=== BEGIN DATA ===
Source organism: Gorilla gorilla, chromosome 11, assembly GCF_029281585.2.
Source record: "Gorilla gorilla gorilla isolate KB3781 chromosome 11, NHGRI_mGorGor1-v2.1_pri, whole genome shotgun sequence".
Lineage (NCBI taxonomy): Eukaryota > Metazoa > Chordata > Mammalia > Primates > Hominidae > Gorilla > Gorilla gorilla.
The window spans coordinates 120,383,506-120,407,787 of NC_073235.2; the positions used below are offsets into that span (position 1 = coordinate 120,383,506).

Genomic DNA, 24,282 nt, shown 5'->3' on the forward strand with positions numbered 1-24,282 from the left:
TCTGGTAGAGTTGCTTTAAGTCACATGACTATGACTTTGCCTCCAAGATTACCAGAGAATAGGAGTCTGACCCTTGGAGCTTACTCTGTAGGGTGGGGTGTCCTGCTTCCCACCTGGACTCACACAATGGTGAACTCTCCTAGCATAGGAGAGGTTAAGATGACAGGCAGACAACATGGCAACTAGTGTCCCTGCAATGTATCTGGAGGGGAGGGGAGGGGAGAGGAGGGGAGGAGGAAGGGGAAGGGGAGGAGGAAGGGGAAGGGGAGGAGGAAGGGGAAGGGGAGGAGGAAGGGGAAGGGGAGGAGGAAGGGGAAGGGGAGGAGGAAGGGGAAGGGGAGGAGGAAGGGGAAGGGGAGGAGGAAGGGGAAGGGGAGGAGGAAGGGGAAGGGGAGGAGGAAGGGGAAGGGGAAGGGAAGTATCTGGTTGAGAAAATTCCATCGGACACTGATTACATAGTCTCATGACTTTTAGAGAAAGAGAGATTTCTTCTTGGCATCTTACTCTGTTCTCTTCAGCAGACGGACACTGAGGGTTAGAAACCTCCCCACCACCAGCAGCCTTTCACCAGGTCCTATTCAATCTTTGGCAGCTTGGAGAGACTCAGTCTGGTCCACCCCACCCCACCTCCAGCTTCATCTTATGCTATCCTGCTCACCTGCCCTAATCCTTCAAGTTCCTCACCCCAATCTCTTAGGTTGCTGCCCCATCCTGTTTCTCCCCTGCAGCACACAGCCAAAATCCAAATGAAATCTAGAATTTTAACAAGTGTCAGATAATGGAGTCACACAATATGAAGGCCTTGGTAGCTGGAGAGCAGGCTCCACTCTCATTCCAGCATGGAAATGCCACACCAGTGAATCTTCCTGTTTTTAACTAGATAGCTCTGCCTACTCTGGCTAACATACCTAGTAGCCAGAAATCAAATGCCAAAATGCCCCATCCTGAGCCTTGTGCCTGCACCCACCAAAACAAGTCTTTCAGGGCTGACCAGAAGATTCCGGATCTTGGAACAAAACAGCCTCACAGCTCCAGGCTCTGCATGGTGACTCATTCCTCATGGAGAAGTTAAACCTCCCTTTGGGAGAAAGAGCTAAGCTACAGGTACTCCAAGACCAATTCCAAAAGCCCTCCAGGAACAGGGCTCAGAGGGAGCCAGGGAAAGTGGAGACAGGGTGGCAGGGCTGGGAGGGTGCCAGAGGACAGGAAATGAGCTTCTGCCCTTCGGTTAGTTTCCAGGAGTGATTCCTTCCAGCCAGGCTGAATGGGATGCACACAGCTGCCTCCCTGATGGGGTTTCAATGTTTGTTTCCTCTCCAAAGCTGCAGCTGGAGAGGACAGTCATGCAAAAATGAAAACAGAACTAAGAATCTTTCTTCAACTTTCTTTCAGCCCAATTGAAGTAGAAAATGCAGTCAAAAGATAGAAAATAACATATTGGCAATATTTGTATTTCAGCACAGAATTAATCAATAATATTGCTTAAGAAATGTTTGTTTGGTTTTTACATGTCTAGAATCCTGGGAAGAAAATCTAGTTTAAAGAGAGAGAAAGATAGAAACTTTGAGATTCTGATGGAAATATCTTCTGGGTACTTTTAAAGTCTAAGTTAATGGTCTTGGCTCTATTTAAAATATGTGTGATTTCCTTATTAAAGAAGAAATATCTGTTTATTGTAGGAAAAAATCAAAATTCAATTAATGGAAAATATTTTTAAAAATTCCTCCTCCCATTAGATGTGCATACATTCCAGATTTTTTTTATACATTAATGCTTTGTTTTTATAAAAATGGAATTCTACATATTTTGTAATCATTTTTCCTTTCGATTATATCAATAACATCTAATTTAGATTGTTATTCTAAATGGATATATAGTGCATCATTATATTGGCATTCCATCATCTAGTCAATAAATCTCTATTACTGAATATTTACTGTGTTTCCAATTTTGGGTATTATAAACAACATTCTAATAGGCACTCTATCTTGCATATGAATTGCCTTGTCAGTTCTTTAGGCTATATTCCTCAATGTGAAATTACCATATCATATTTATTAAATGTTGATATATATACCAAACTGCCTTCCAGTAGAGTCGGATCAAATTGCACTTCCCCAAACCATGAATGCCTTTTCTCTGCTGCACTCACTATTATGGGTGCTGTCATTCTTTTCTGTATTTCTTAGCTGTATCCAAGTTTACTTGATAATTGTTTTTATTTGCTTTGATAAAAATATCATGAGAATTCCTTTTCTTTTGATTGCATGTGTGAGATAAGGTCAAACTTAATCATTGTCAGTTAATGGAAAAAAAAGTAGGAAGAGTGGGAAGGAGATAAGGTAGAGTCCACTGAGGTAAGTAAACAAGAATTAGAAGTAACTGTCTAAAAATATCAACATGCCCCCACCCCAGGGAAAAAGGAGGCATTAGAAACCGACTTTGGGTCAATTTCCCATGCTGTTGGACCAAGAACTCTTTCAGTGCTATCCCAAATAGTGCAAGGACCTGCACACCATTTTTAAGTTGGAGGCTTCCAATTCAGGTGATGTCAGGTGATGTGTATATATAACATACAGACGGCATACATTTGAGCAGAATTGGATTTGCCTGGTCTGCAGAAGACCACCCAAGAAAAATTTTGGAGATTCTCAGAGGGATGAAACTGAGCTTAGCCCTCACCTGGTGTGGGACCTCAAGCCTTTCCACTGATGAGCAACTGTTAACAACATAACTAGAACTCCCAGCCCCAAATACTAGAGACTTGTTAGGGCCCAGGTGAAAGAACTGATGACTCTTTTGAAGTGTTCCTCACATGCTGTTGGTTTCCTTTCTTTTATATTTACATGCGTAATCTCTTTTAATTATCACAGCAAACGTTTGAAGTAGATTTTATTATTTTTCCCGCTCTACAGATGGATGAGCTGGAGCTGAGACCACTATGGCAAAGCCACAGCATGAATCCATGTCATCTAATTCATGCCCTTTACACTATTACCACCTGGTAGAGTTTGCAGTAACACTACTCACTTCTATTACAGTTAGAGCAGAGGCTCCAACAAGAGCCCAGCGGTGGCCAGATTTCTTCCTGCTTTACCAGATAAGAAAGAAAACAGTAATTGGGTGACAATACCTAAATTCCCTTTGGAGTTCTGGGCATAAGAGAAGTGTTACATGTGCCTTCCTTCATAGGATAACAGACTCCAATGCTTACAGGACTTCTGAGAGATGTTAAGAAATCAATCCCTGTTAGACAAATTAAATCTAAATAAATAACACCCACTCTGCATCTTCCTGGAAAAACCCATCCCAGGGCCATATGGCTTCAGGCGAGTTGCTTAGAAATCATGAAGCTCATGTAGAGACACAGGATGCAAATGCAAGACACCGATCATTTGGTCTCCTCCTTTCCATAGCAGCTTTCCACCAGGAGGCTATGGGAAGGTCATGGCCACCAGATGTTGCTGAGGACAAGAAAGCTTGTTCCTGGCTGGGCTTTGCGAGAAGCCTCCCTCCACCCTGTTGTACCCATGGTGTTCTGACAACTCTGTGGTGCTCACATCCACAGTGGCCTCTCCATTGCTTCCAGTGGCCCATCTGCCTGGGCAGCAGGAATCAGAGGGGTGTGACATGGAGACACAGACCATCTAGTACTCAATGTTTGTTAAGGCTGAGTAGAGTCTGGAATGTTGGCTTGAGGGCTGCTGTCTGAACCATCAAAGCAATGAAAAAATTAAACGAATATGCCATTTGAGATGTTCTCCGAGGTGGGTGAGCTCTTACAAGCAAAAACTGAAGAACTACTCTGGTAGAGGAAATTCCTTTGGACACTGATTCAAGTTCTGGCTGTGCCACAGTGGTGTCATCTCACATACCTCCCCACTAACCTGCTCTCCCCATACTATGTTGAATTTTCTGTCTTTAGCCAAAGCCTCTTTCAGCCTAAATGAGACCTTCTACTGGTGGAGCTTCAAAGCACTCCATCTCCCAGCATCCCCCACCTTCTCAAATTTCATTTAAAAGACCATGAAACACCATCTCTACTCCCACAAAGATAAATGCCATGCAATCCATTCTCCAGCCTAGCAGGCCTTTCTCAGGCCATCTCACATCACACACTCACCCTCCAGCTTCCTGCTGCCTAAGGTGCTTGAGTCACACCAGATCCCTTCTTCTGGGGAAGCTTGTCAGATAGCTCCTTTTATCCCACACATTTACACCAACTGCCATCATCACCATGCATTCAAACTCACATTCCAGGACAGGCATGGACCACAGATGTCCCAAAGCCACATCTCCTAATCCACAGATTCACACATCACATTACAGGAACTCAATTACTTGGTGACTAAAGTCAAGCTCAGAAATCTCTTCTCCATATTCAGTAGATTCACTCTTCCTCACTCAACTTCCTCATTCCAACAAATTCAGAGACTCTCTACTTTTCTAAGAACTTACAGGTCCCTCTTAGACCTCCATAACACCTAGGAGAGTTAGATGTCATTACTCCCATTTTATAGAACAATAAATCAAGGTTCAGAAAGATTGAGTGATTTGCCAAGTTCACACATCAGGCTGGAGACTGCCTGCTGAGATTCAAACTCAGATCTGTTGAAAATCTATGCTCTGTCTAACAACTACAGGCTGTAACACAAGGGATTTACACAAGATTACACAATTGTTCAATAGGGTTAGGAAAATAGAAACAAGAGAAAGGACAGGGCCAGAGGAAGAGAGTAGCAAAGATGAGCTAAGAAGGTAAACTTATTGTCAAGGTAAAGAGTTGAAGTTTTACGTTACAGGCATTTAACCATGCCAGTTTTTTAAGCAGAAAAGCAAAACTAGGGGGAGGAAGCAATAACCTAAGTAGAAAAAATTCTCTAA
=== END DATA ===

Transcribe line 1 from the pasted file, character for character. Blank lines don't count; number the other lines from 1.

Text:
Source organism: Gorilla gorilla, chromosome 11, assembly GCF_029281585.2.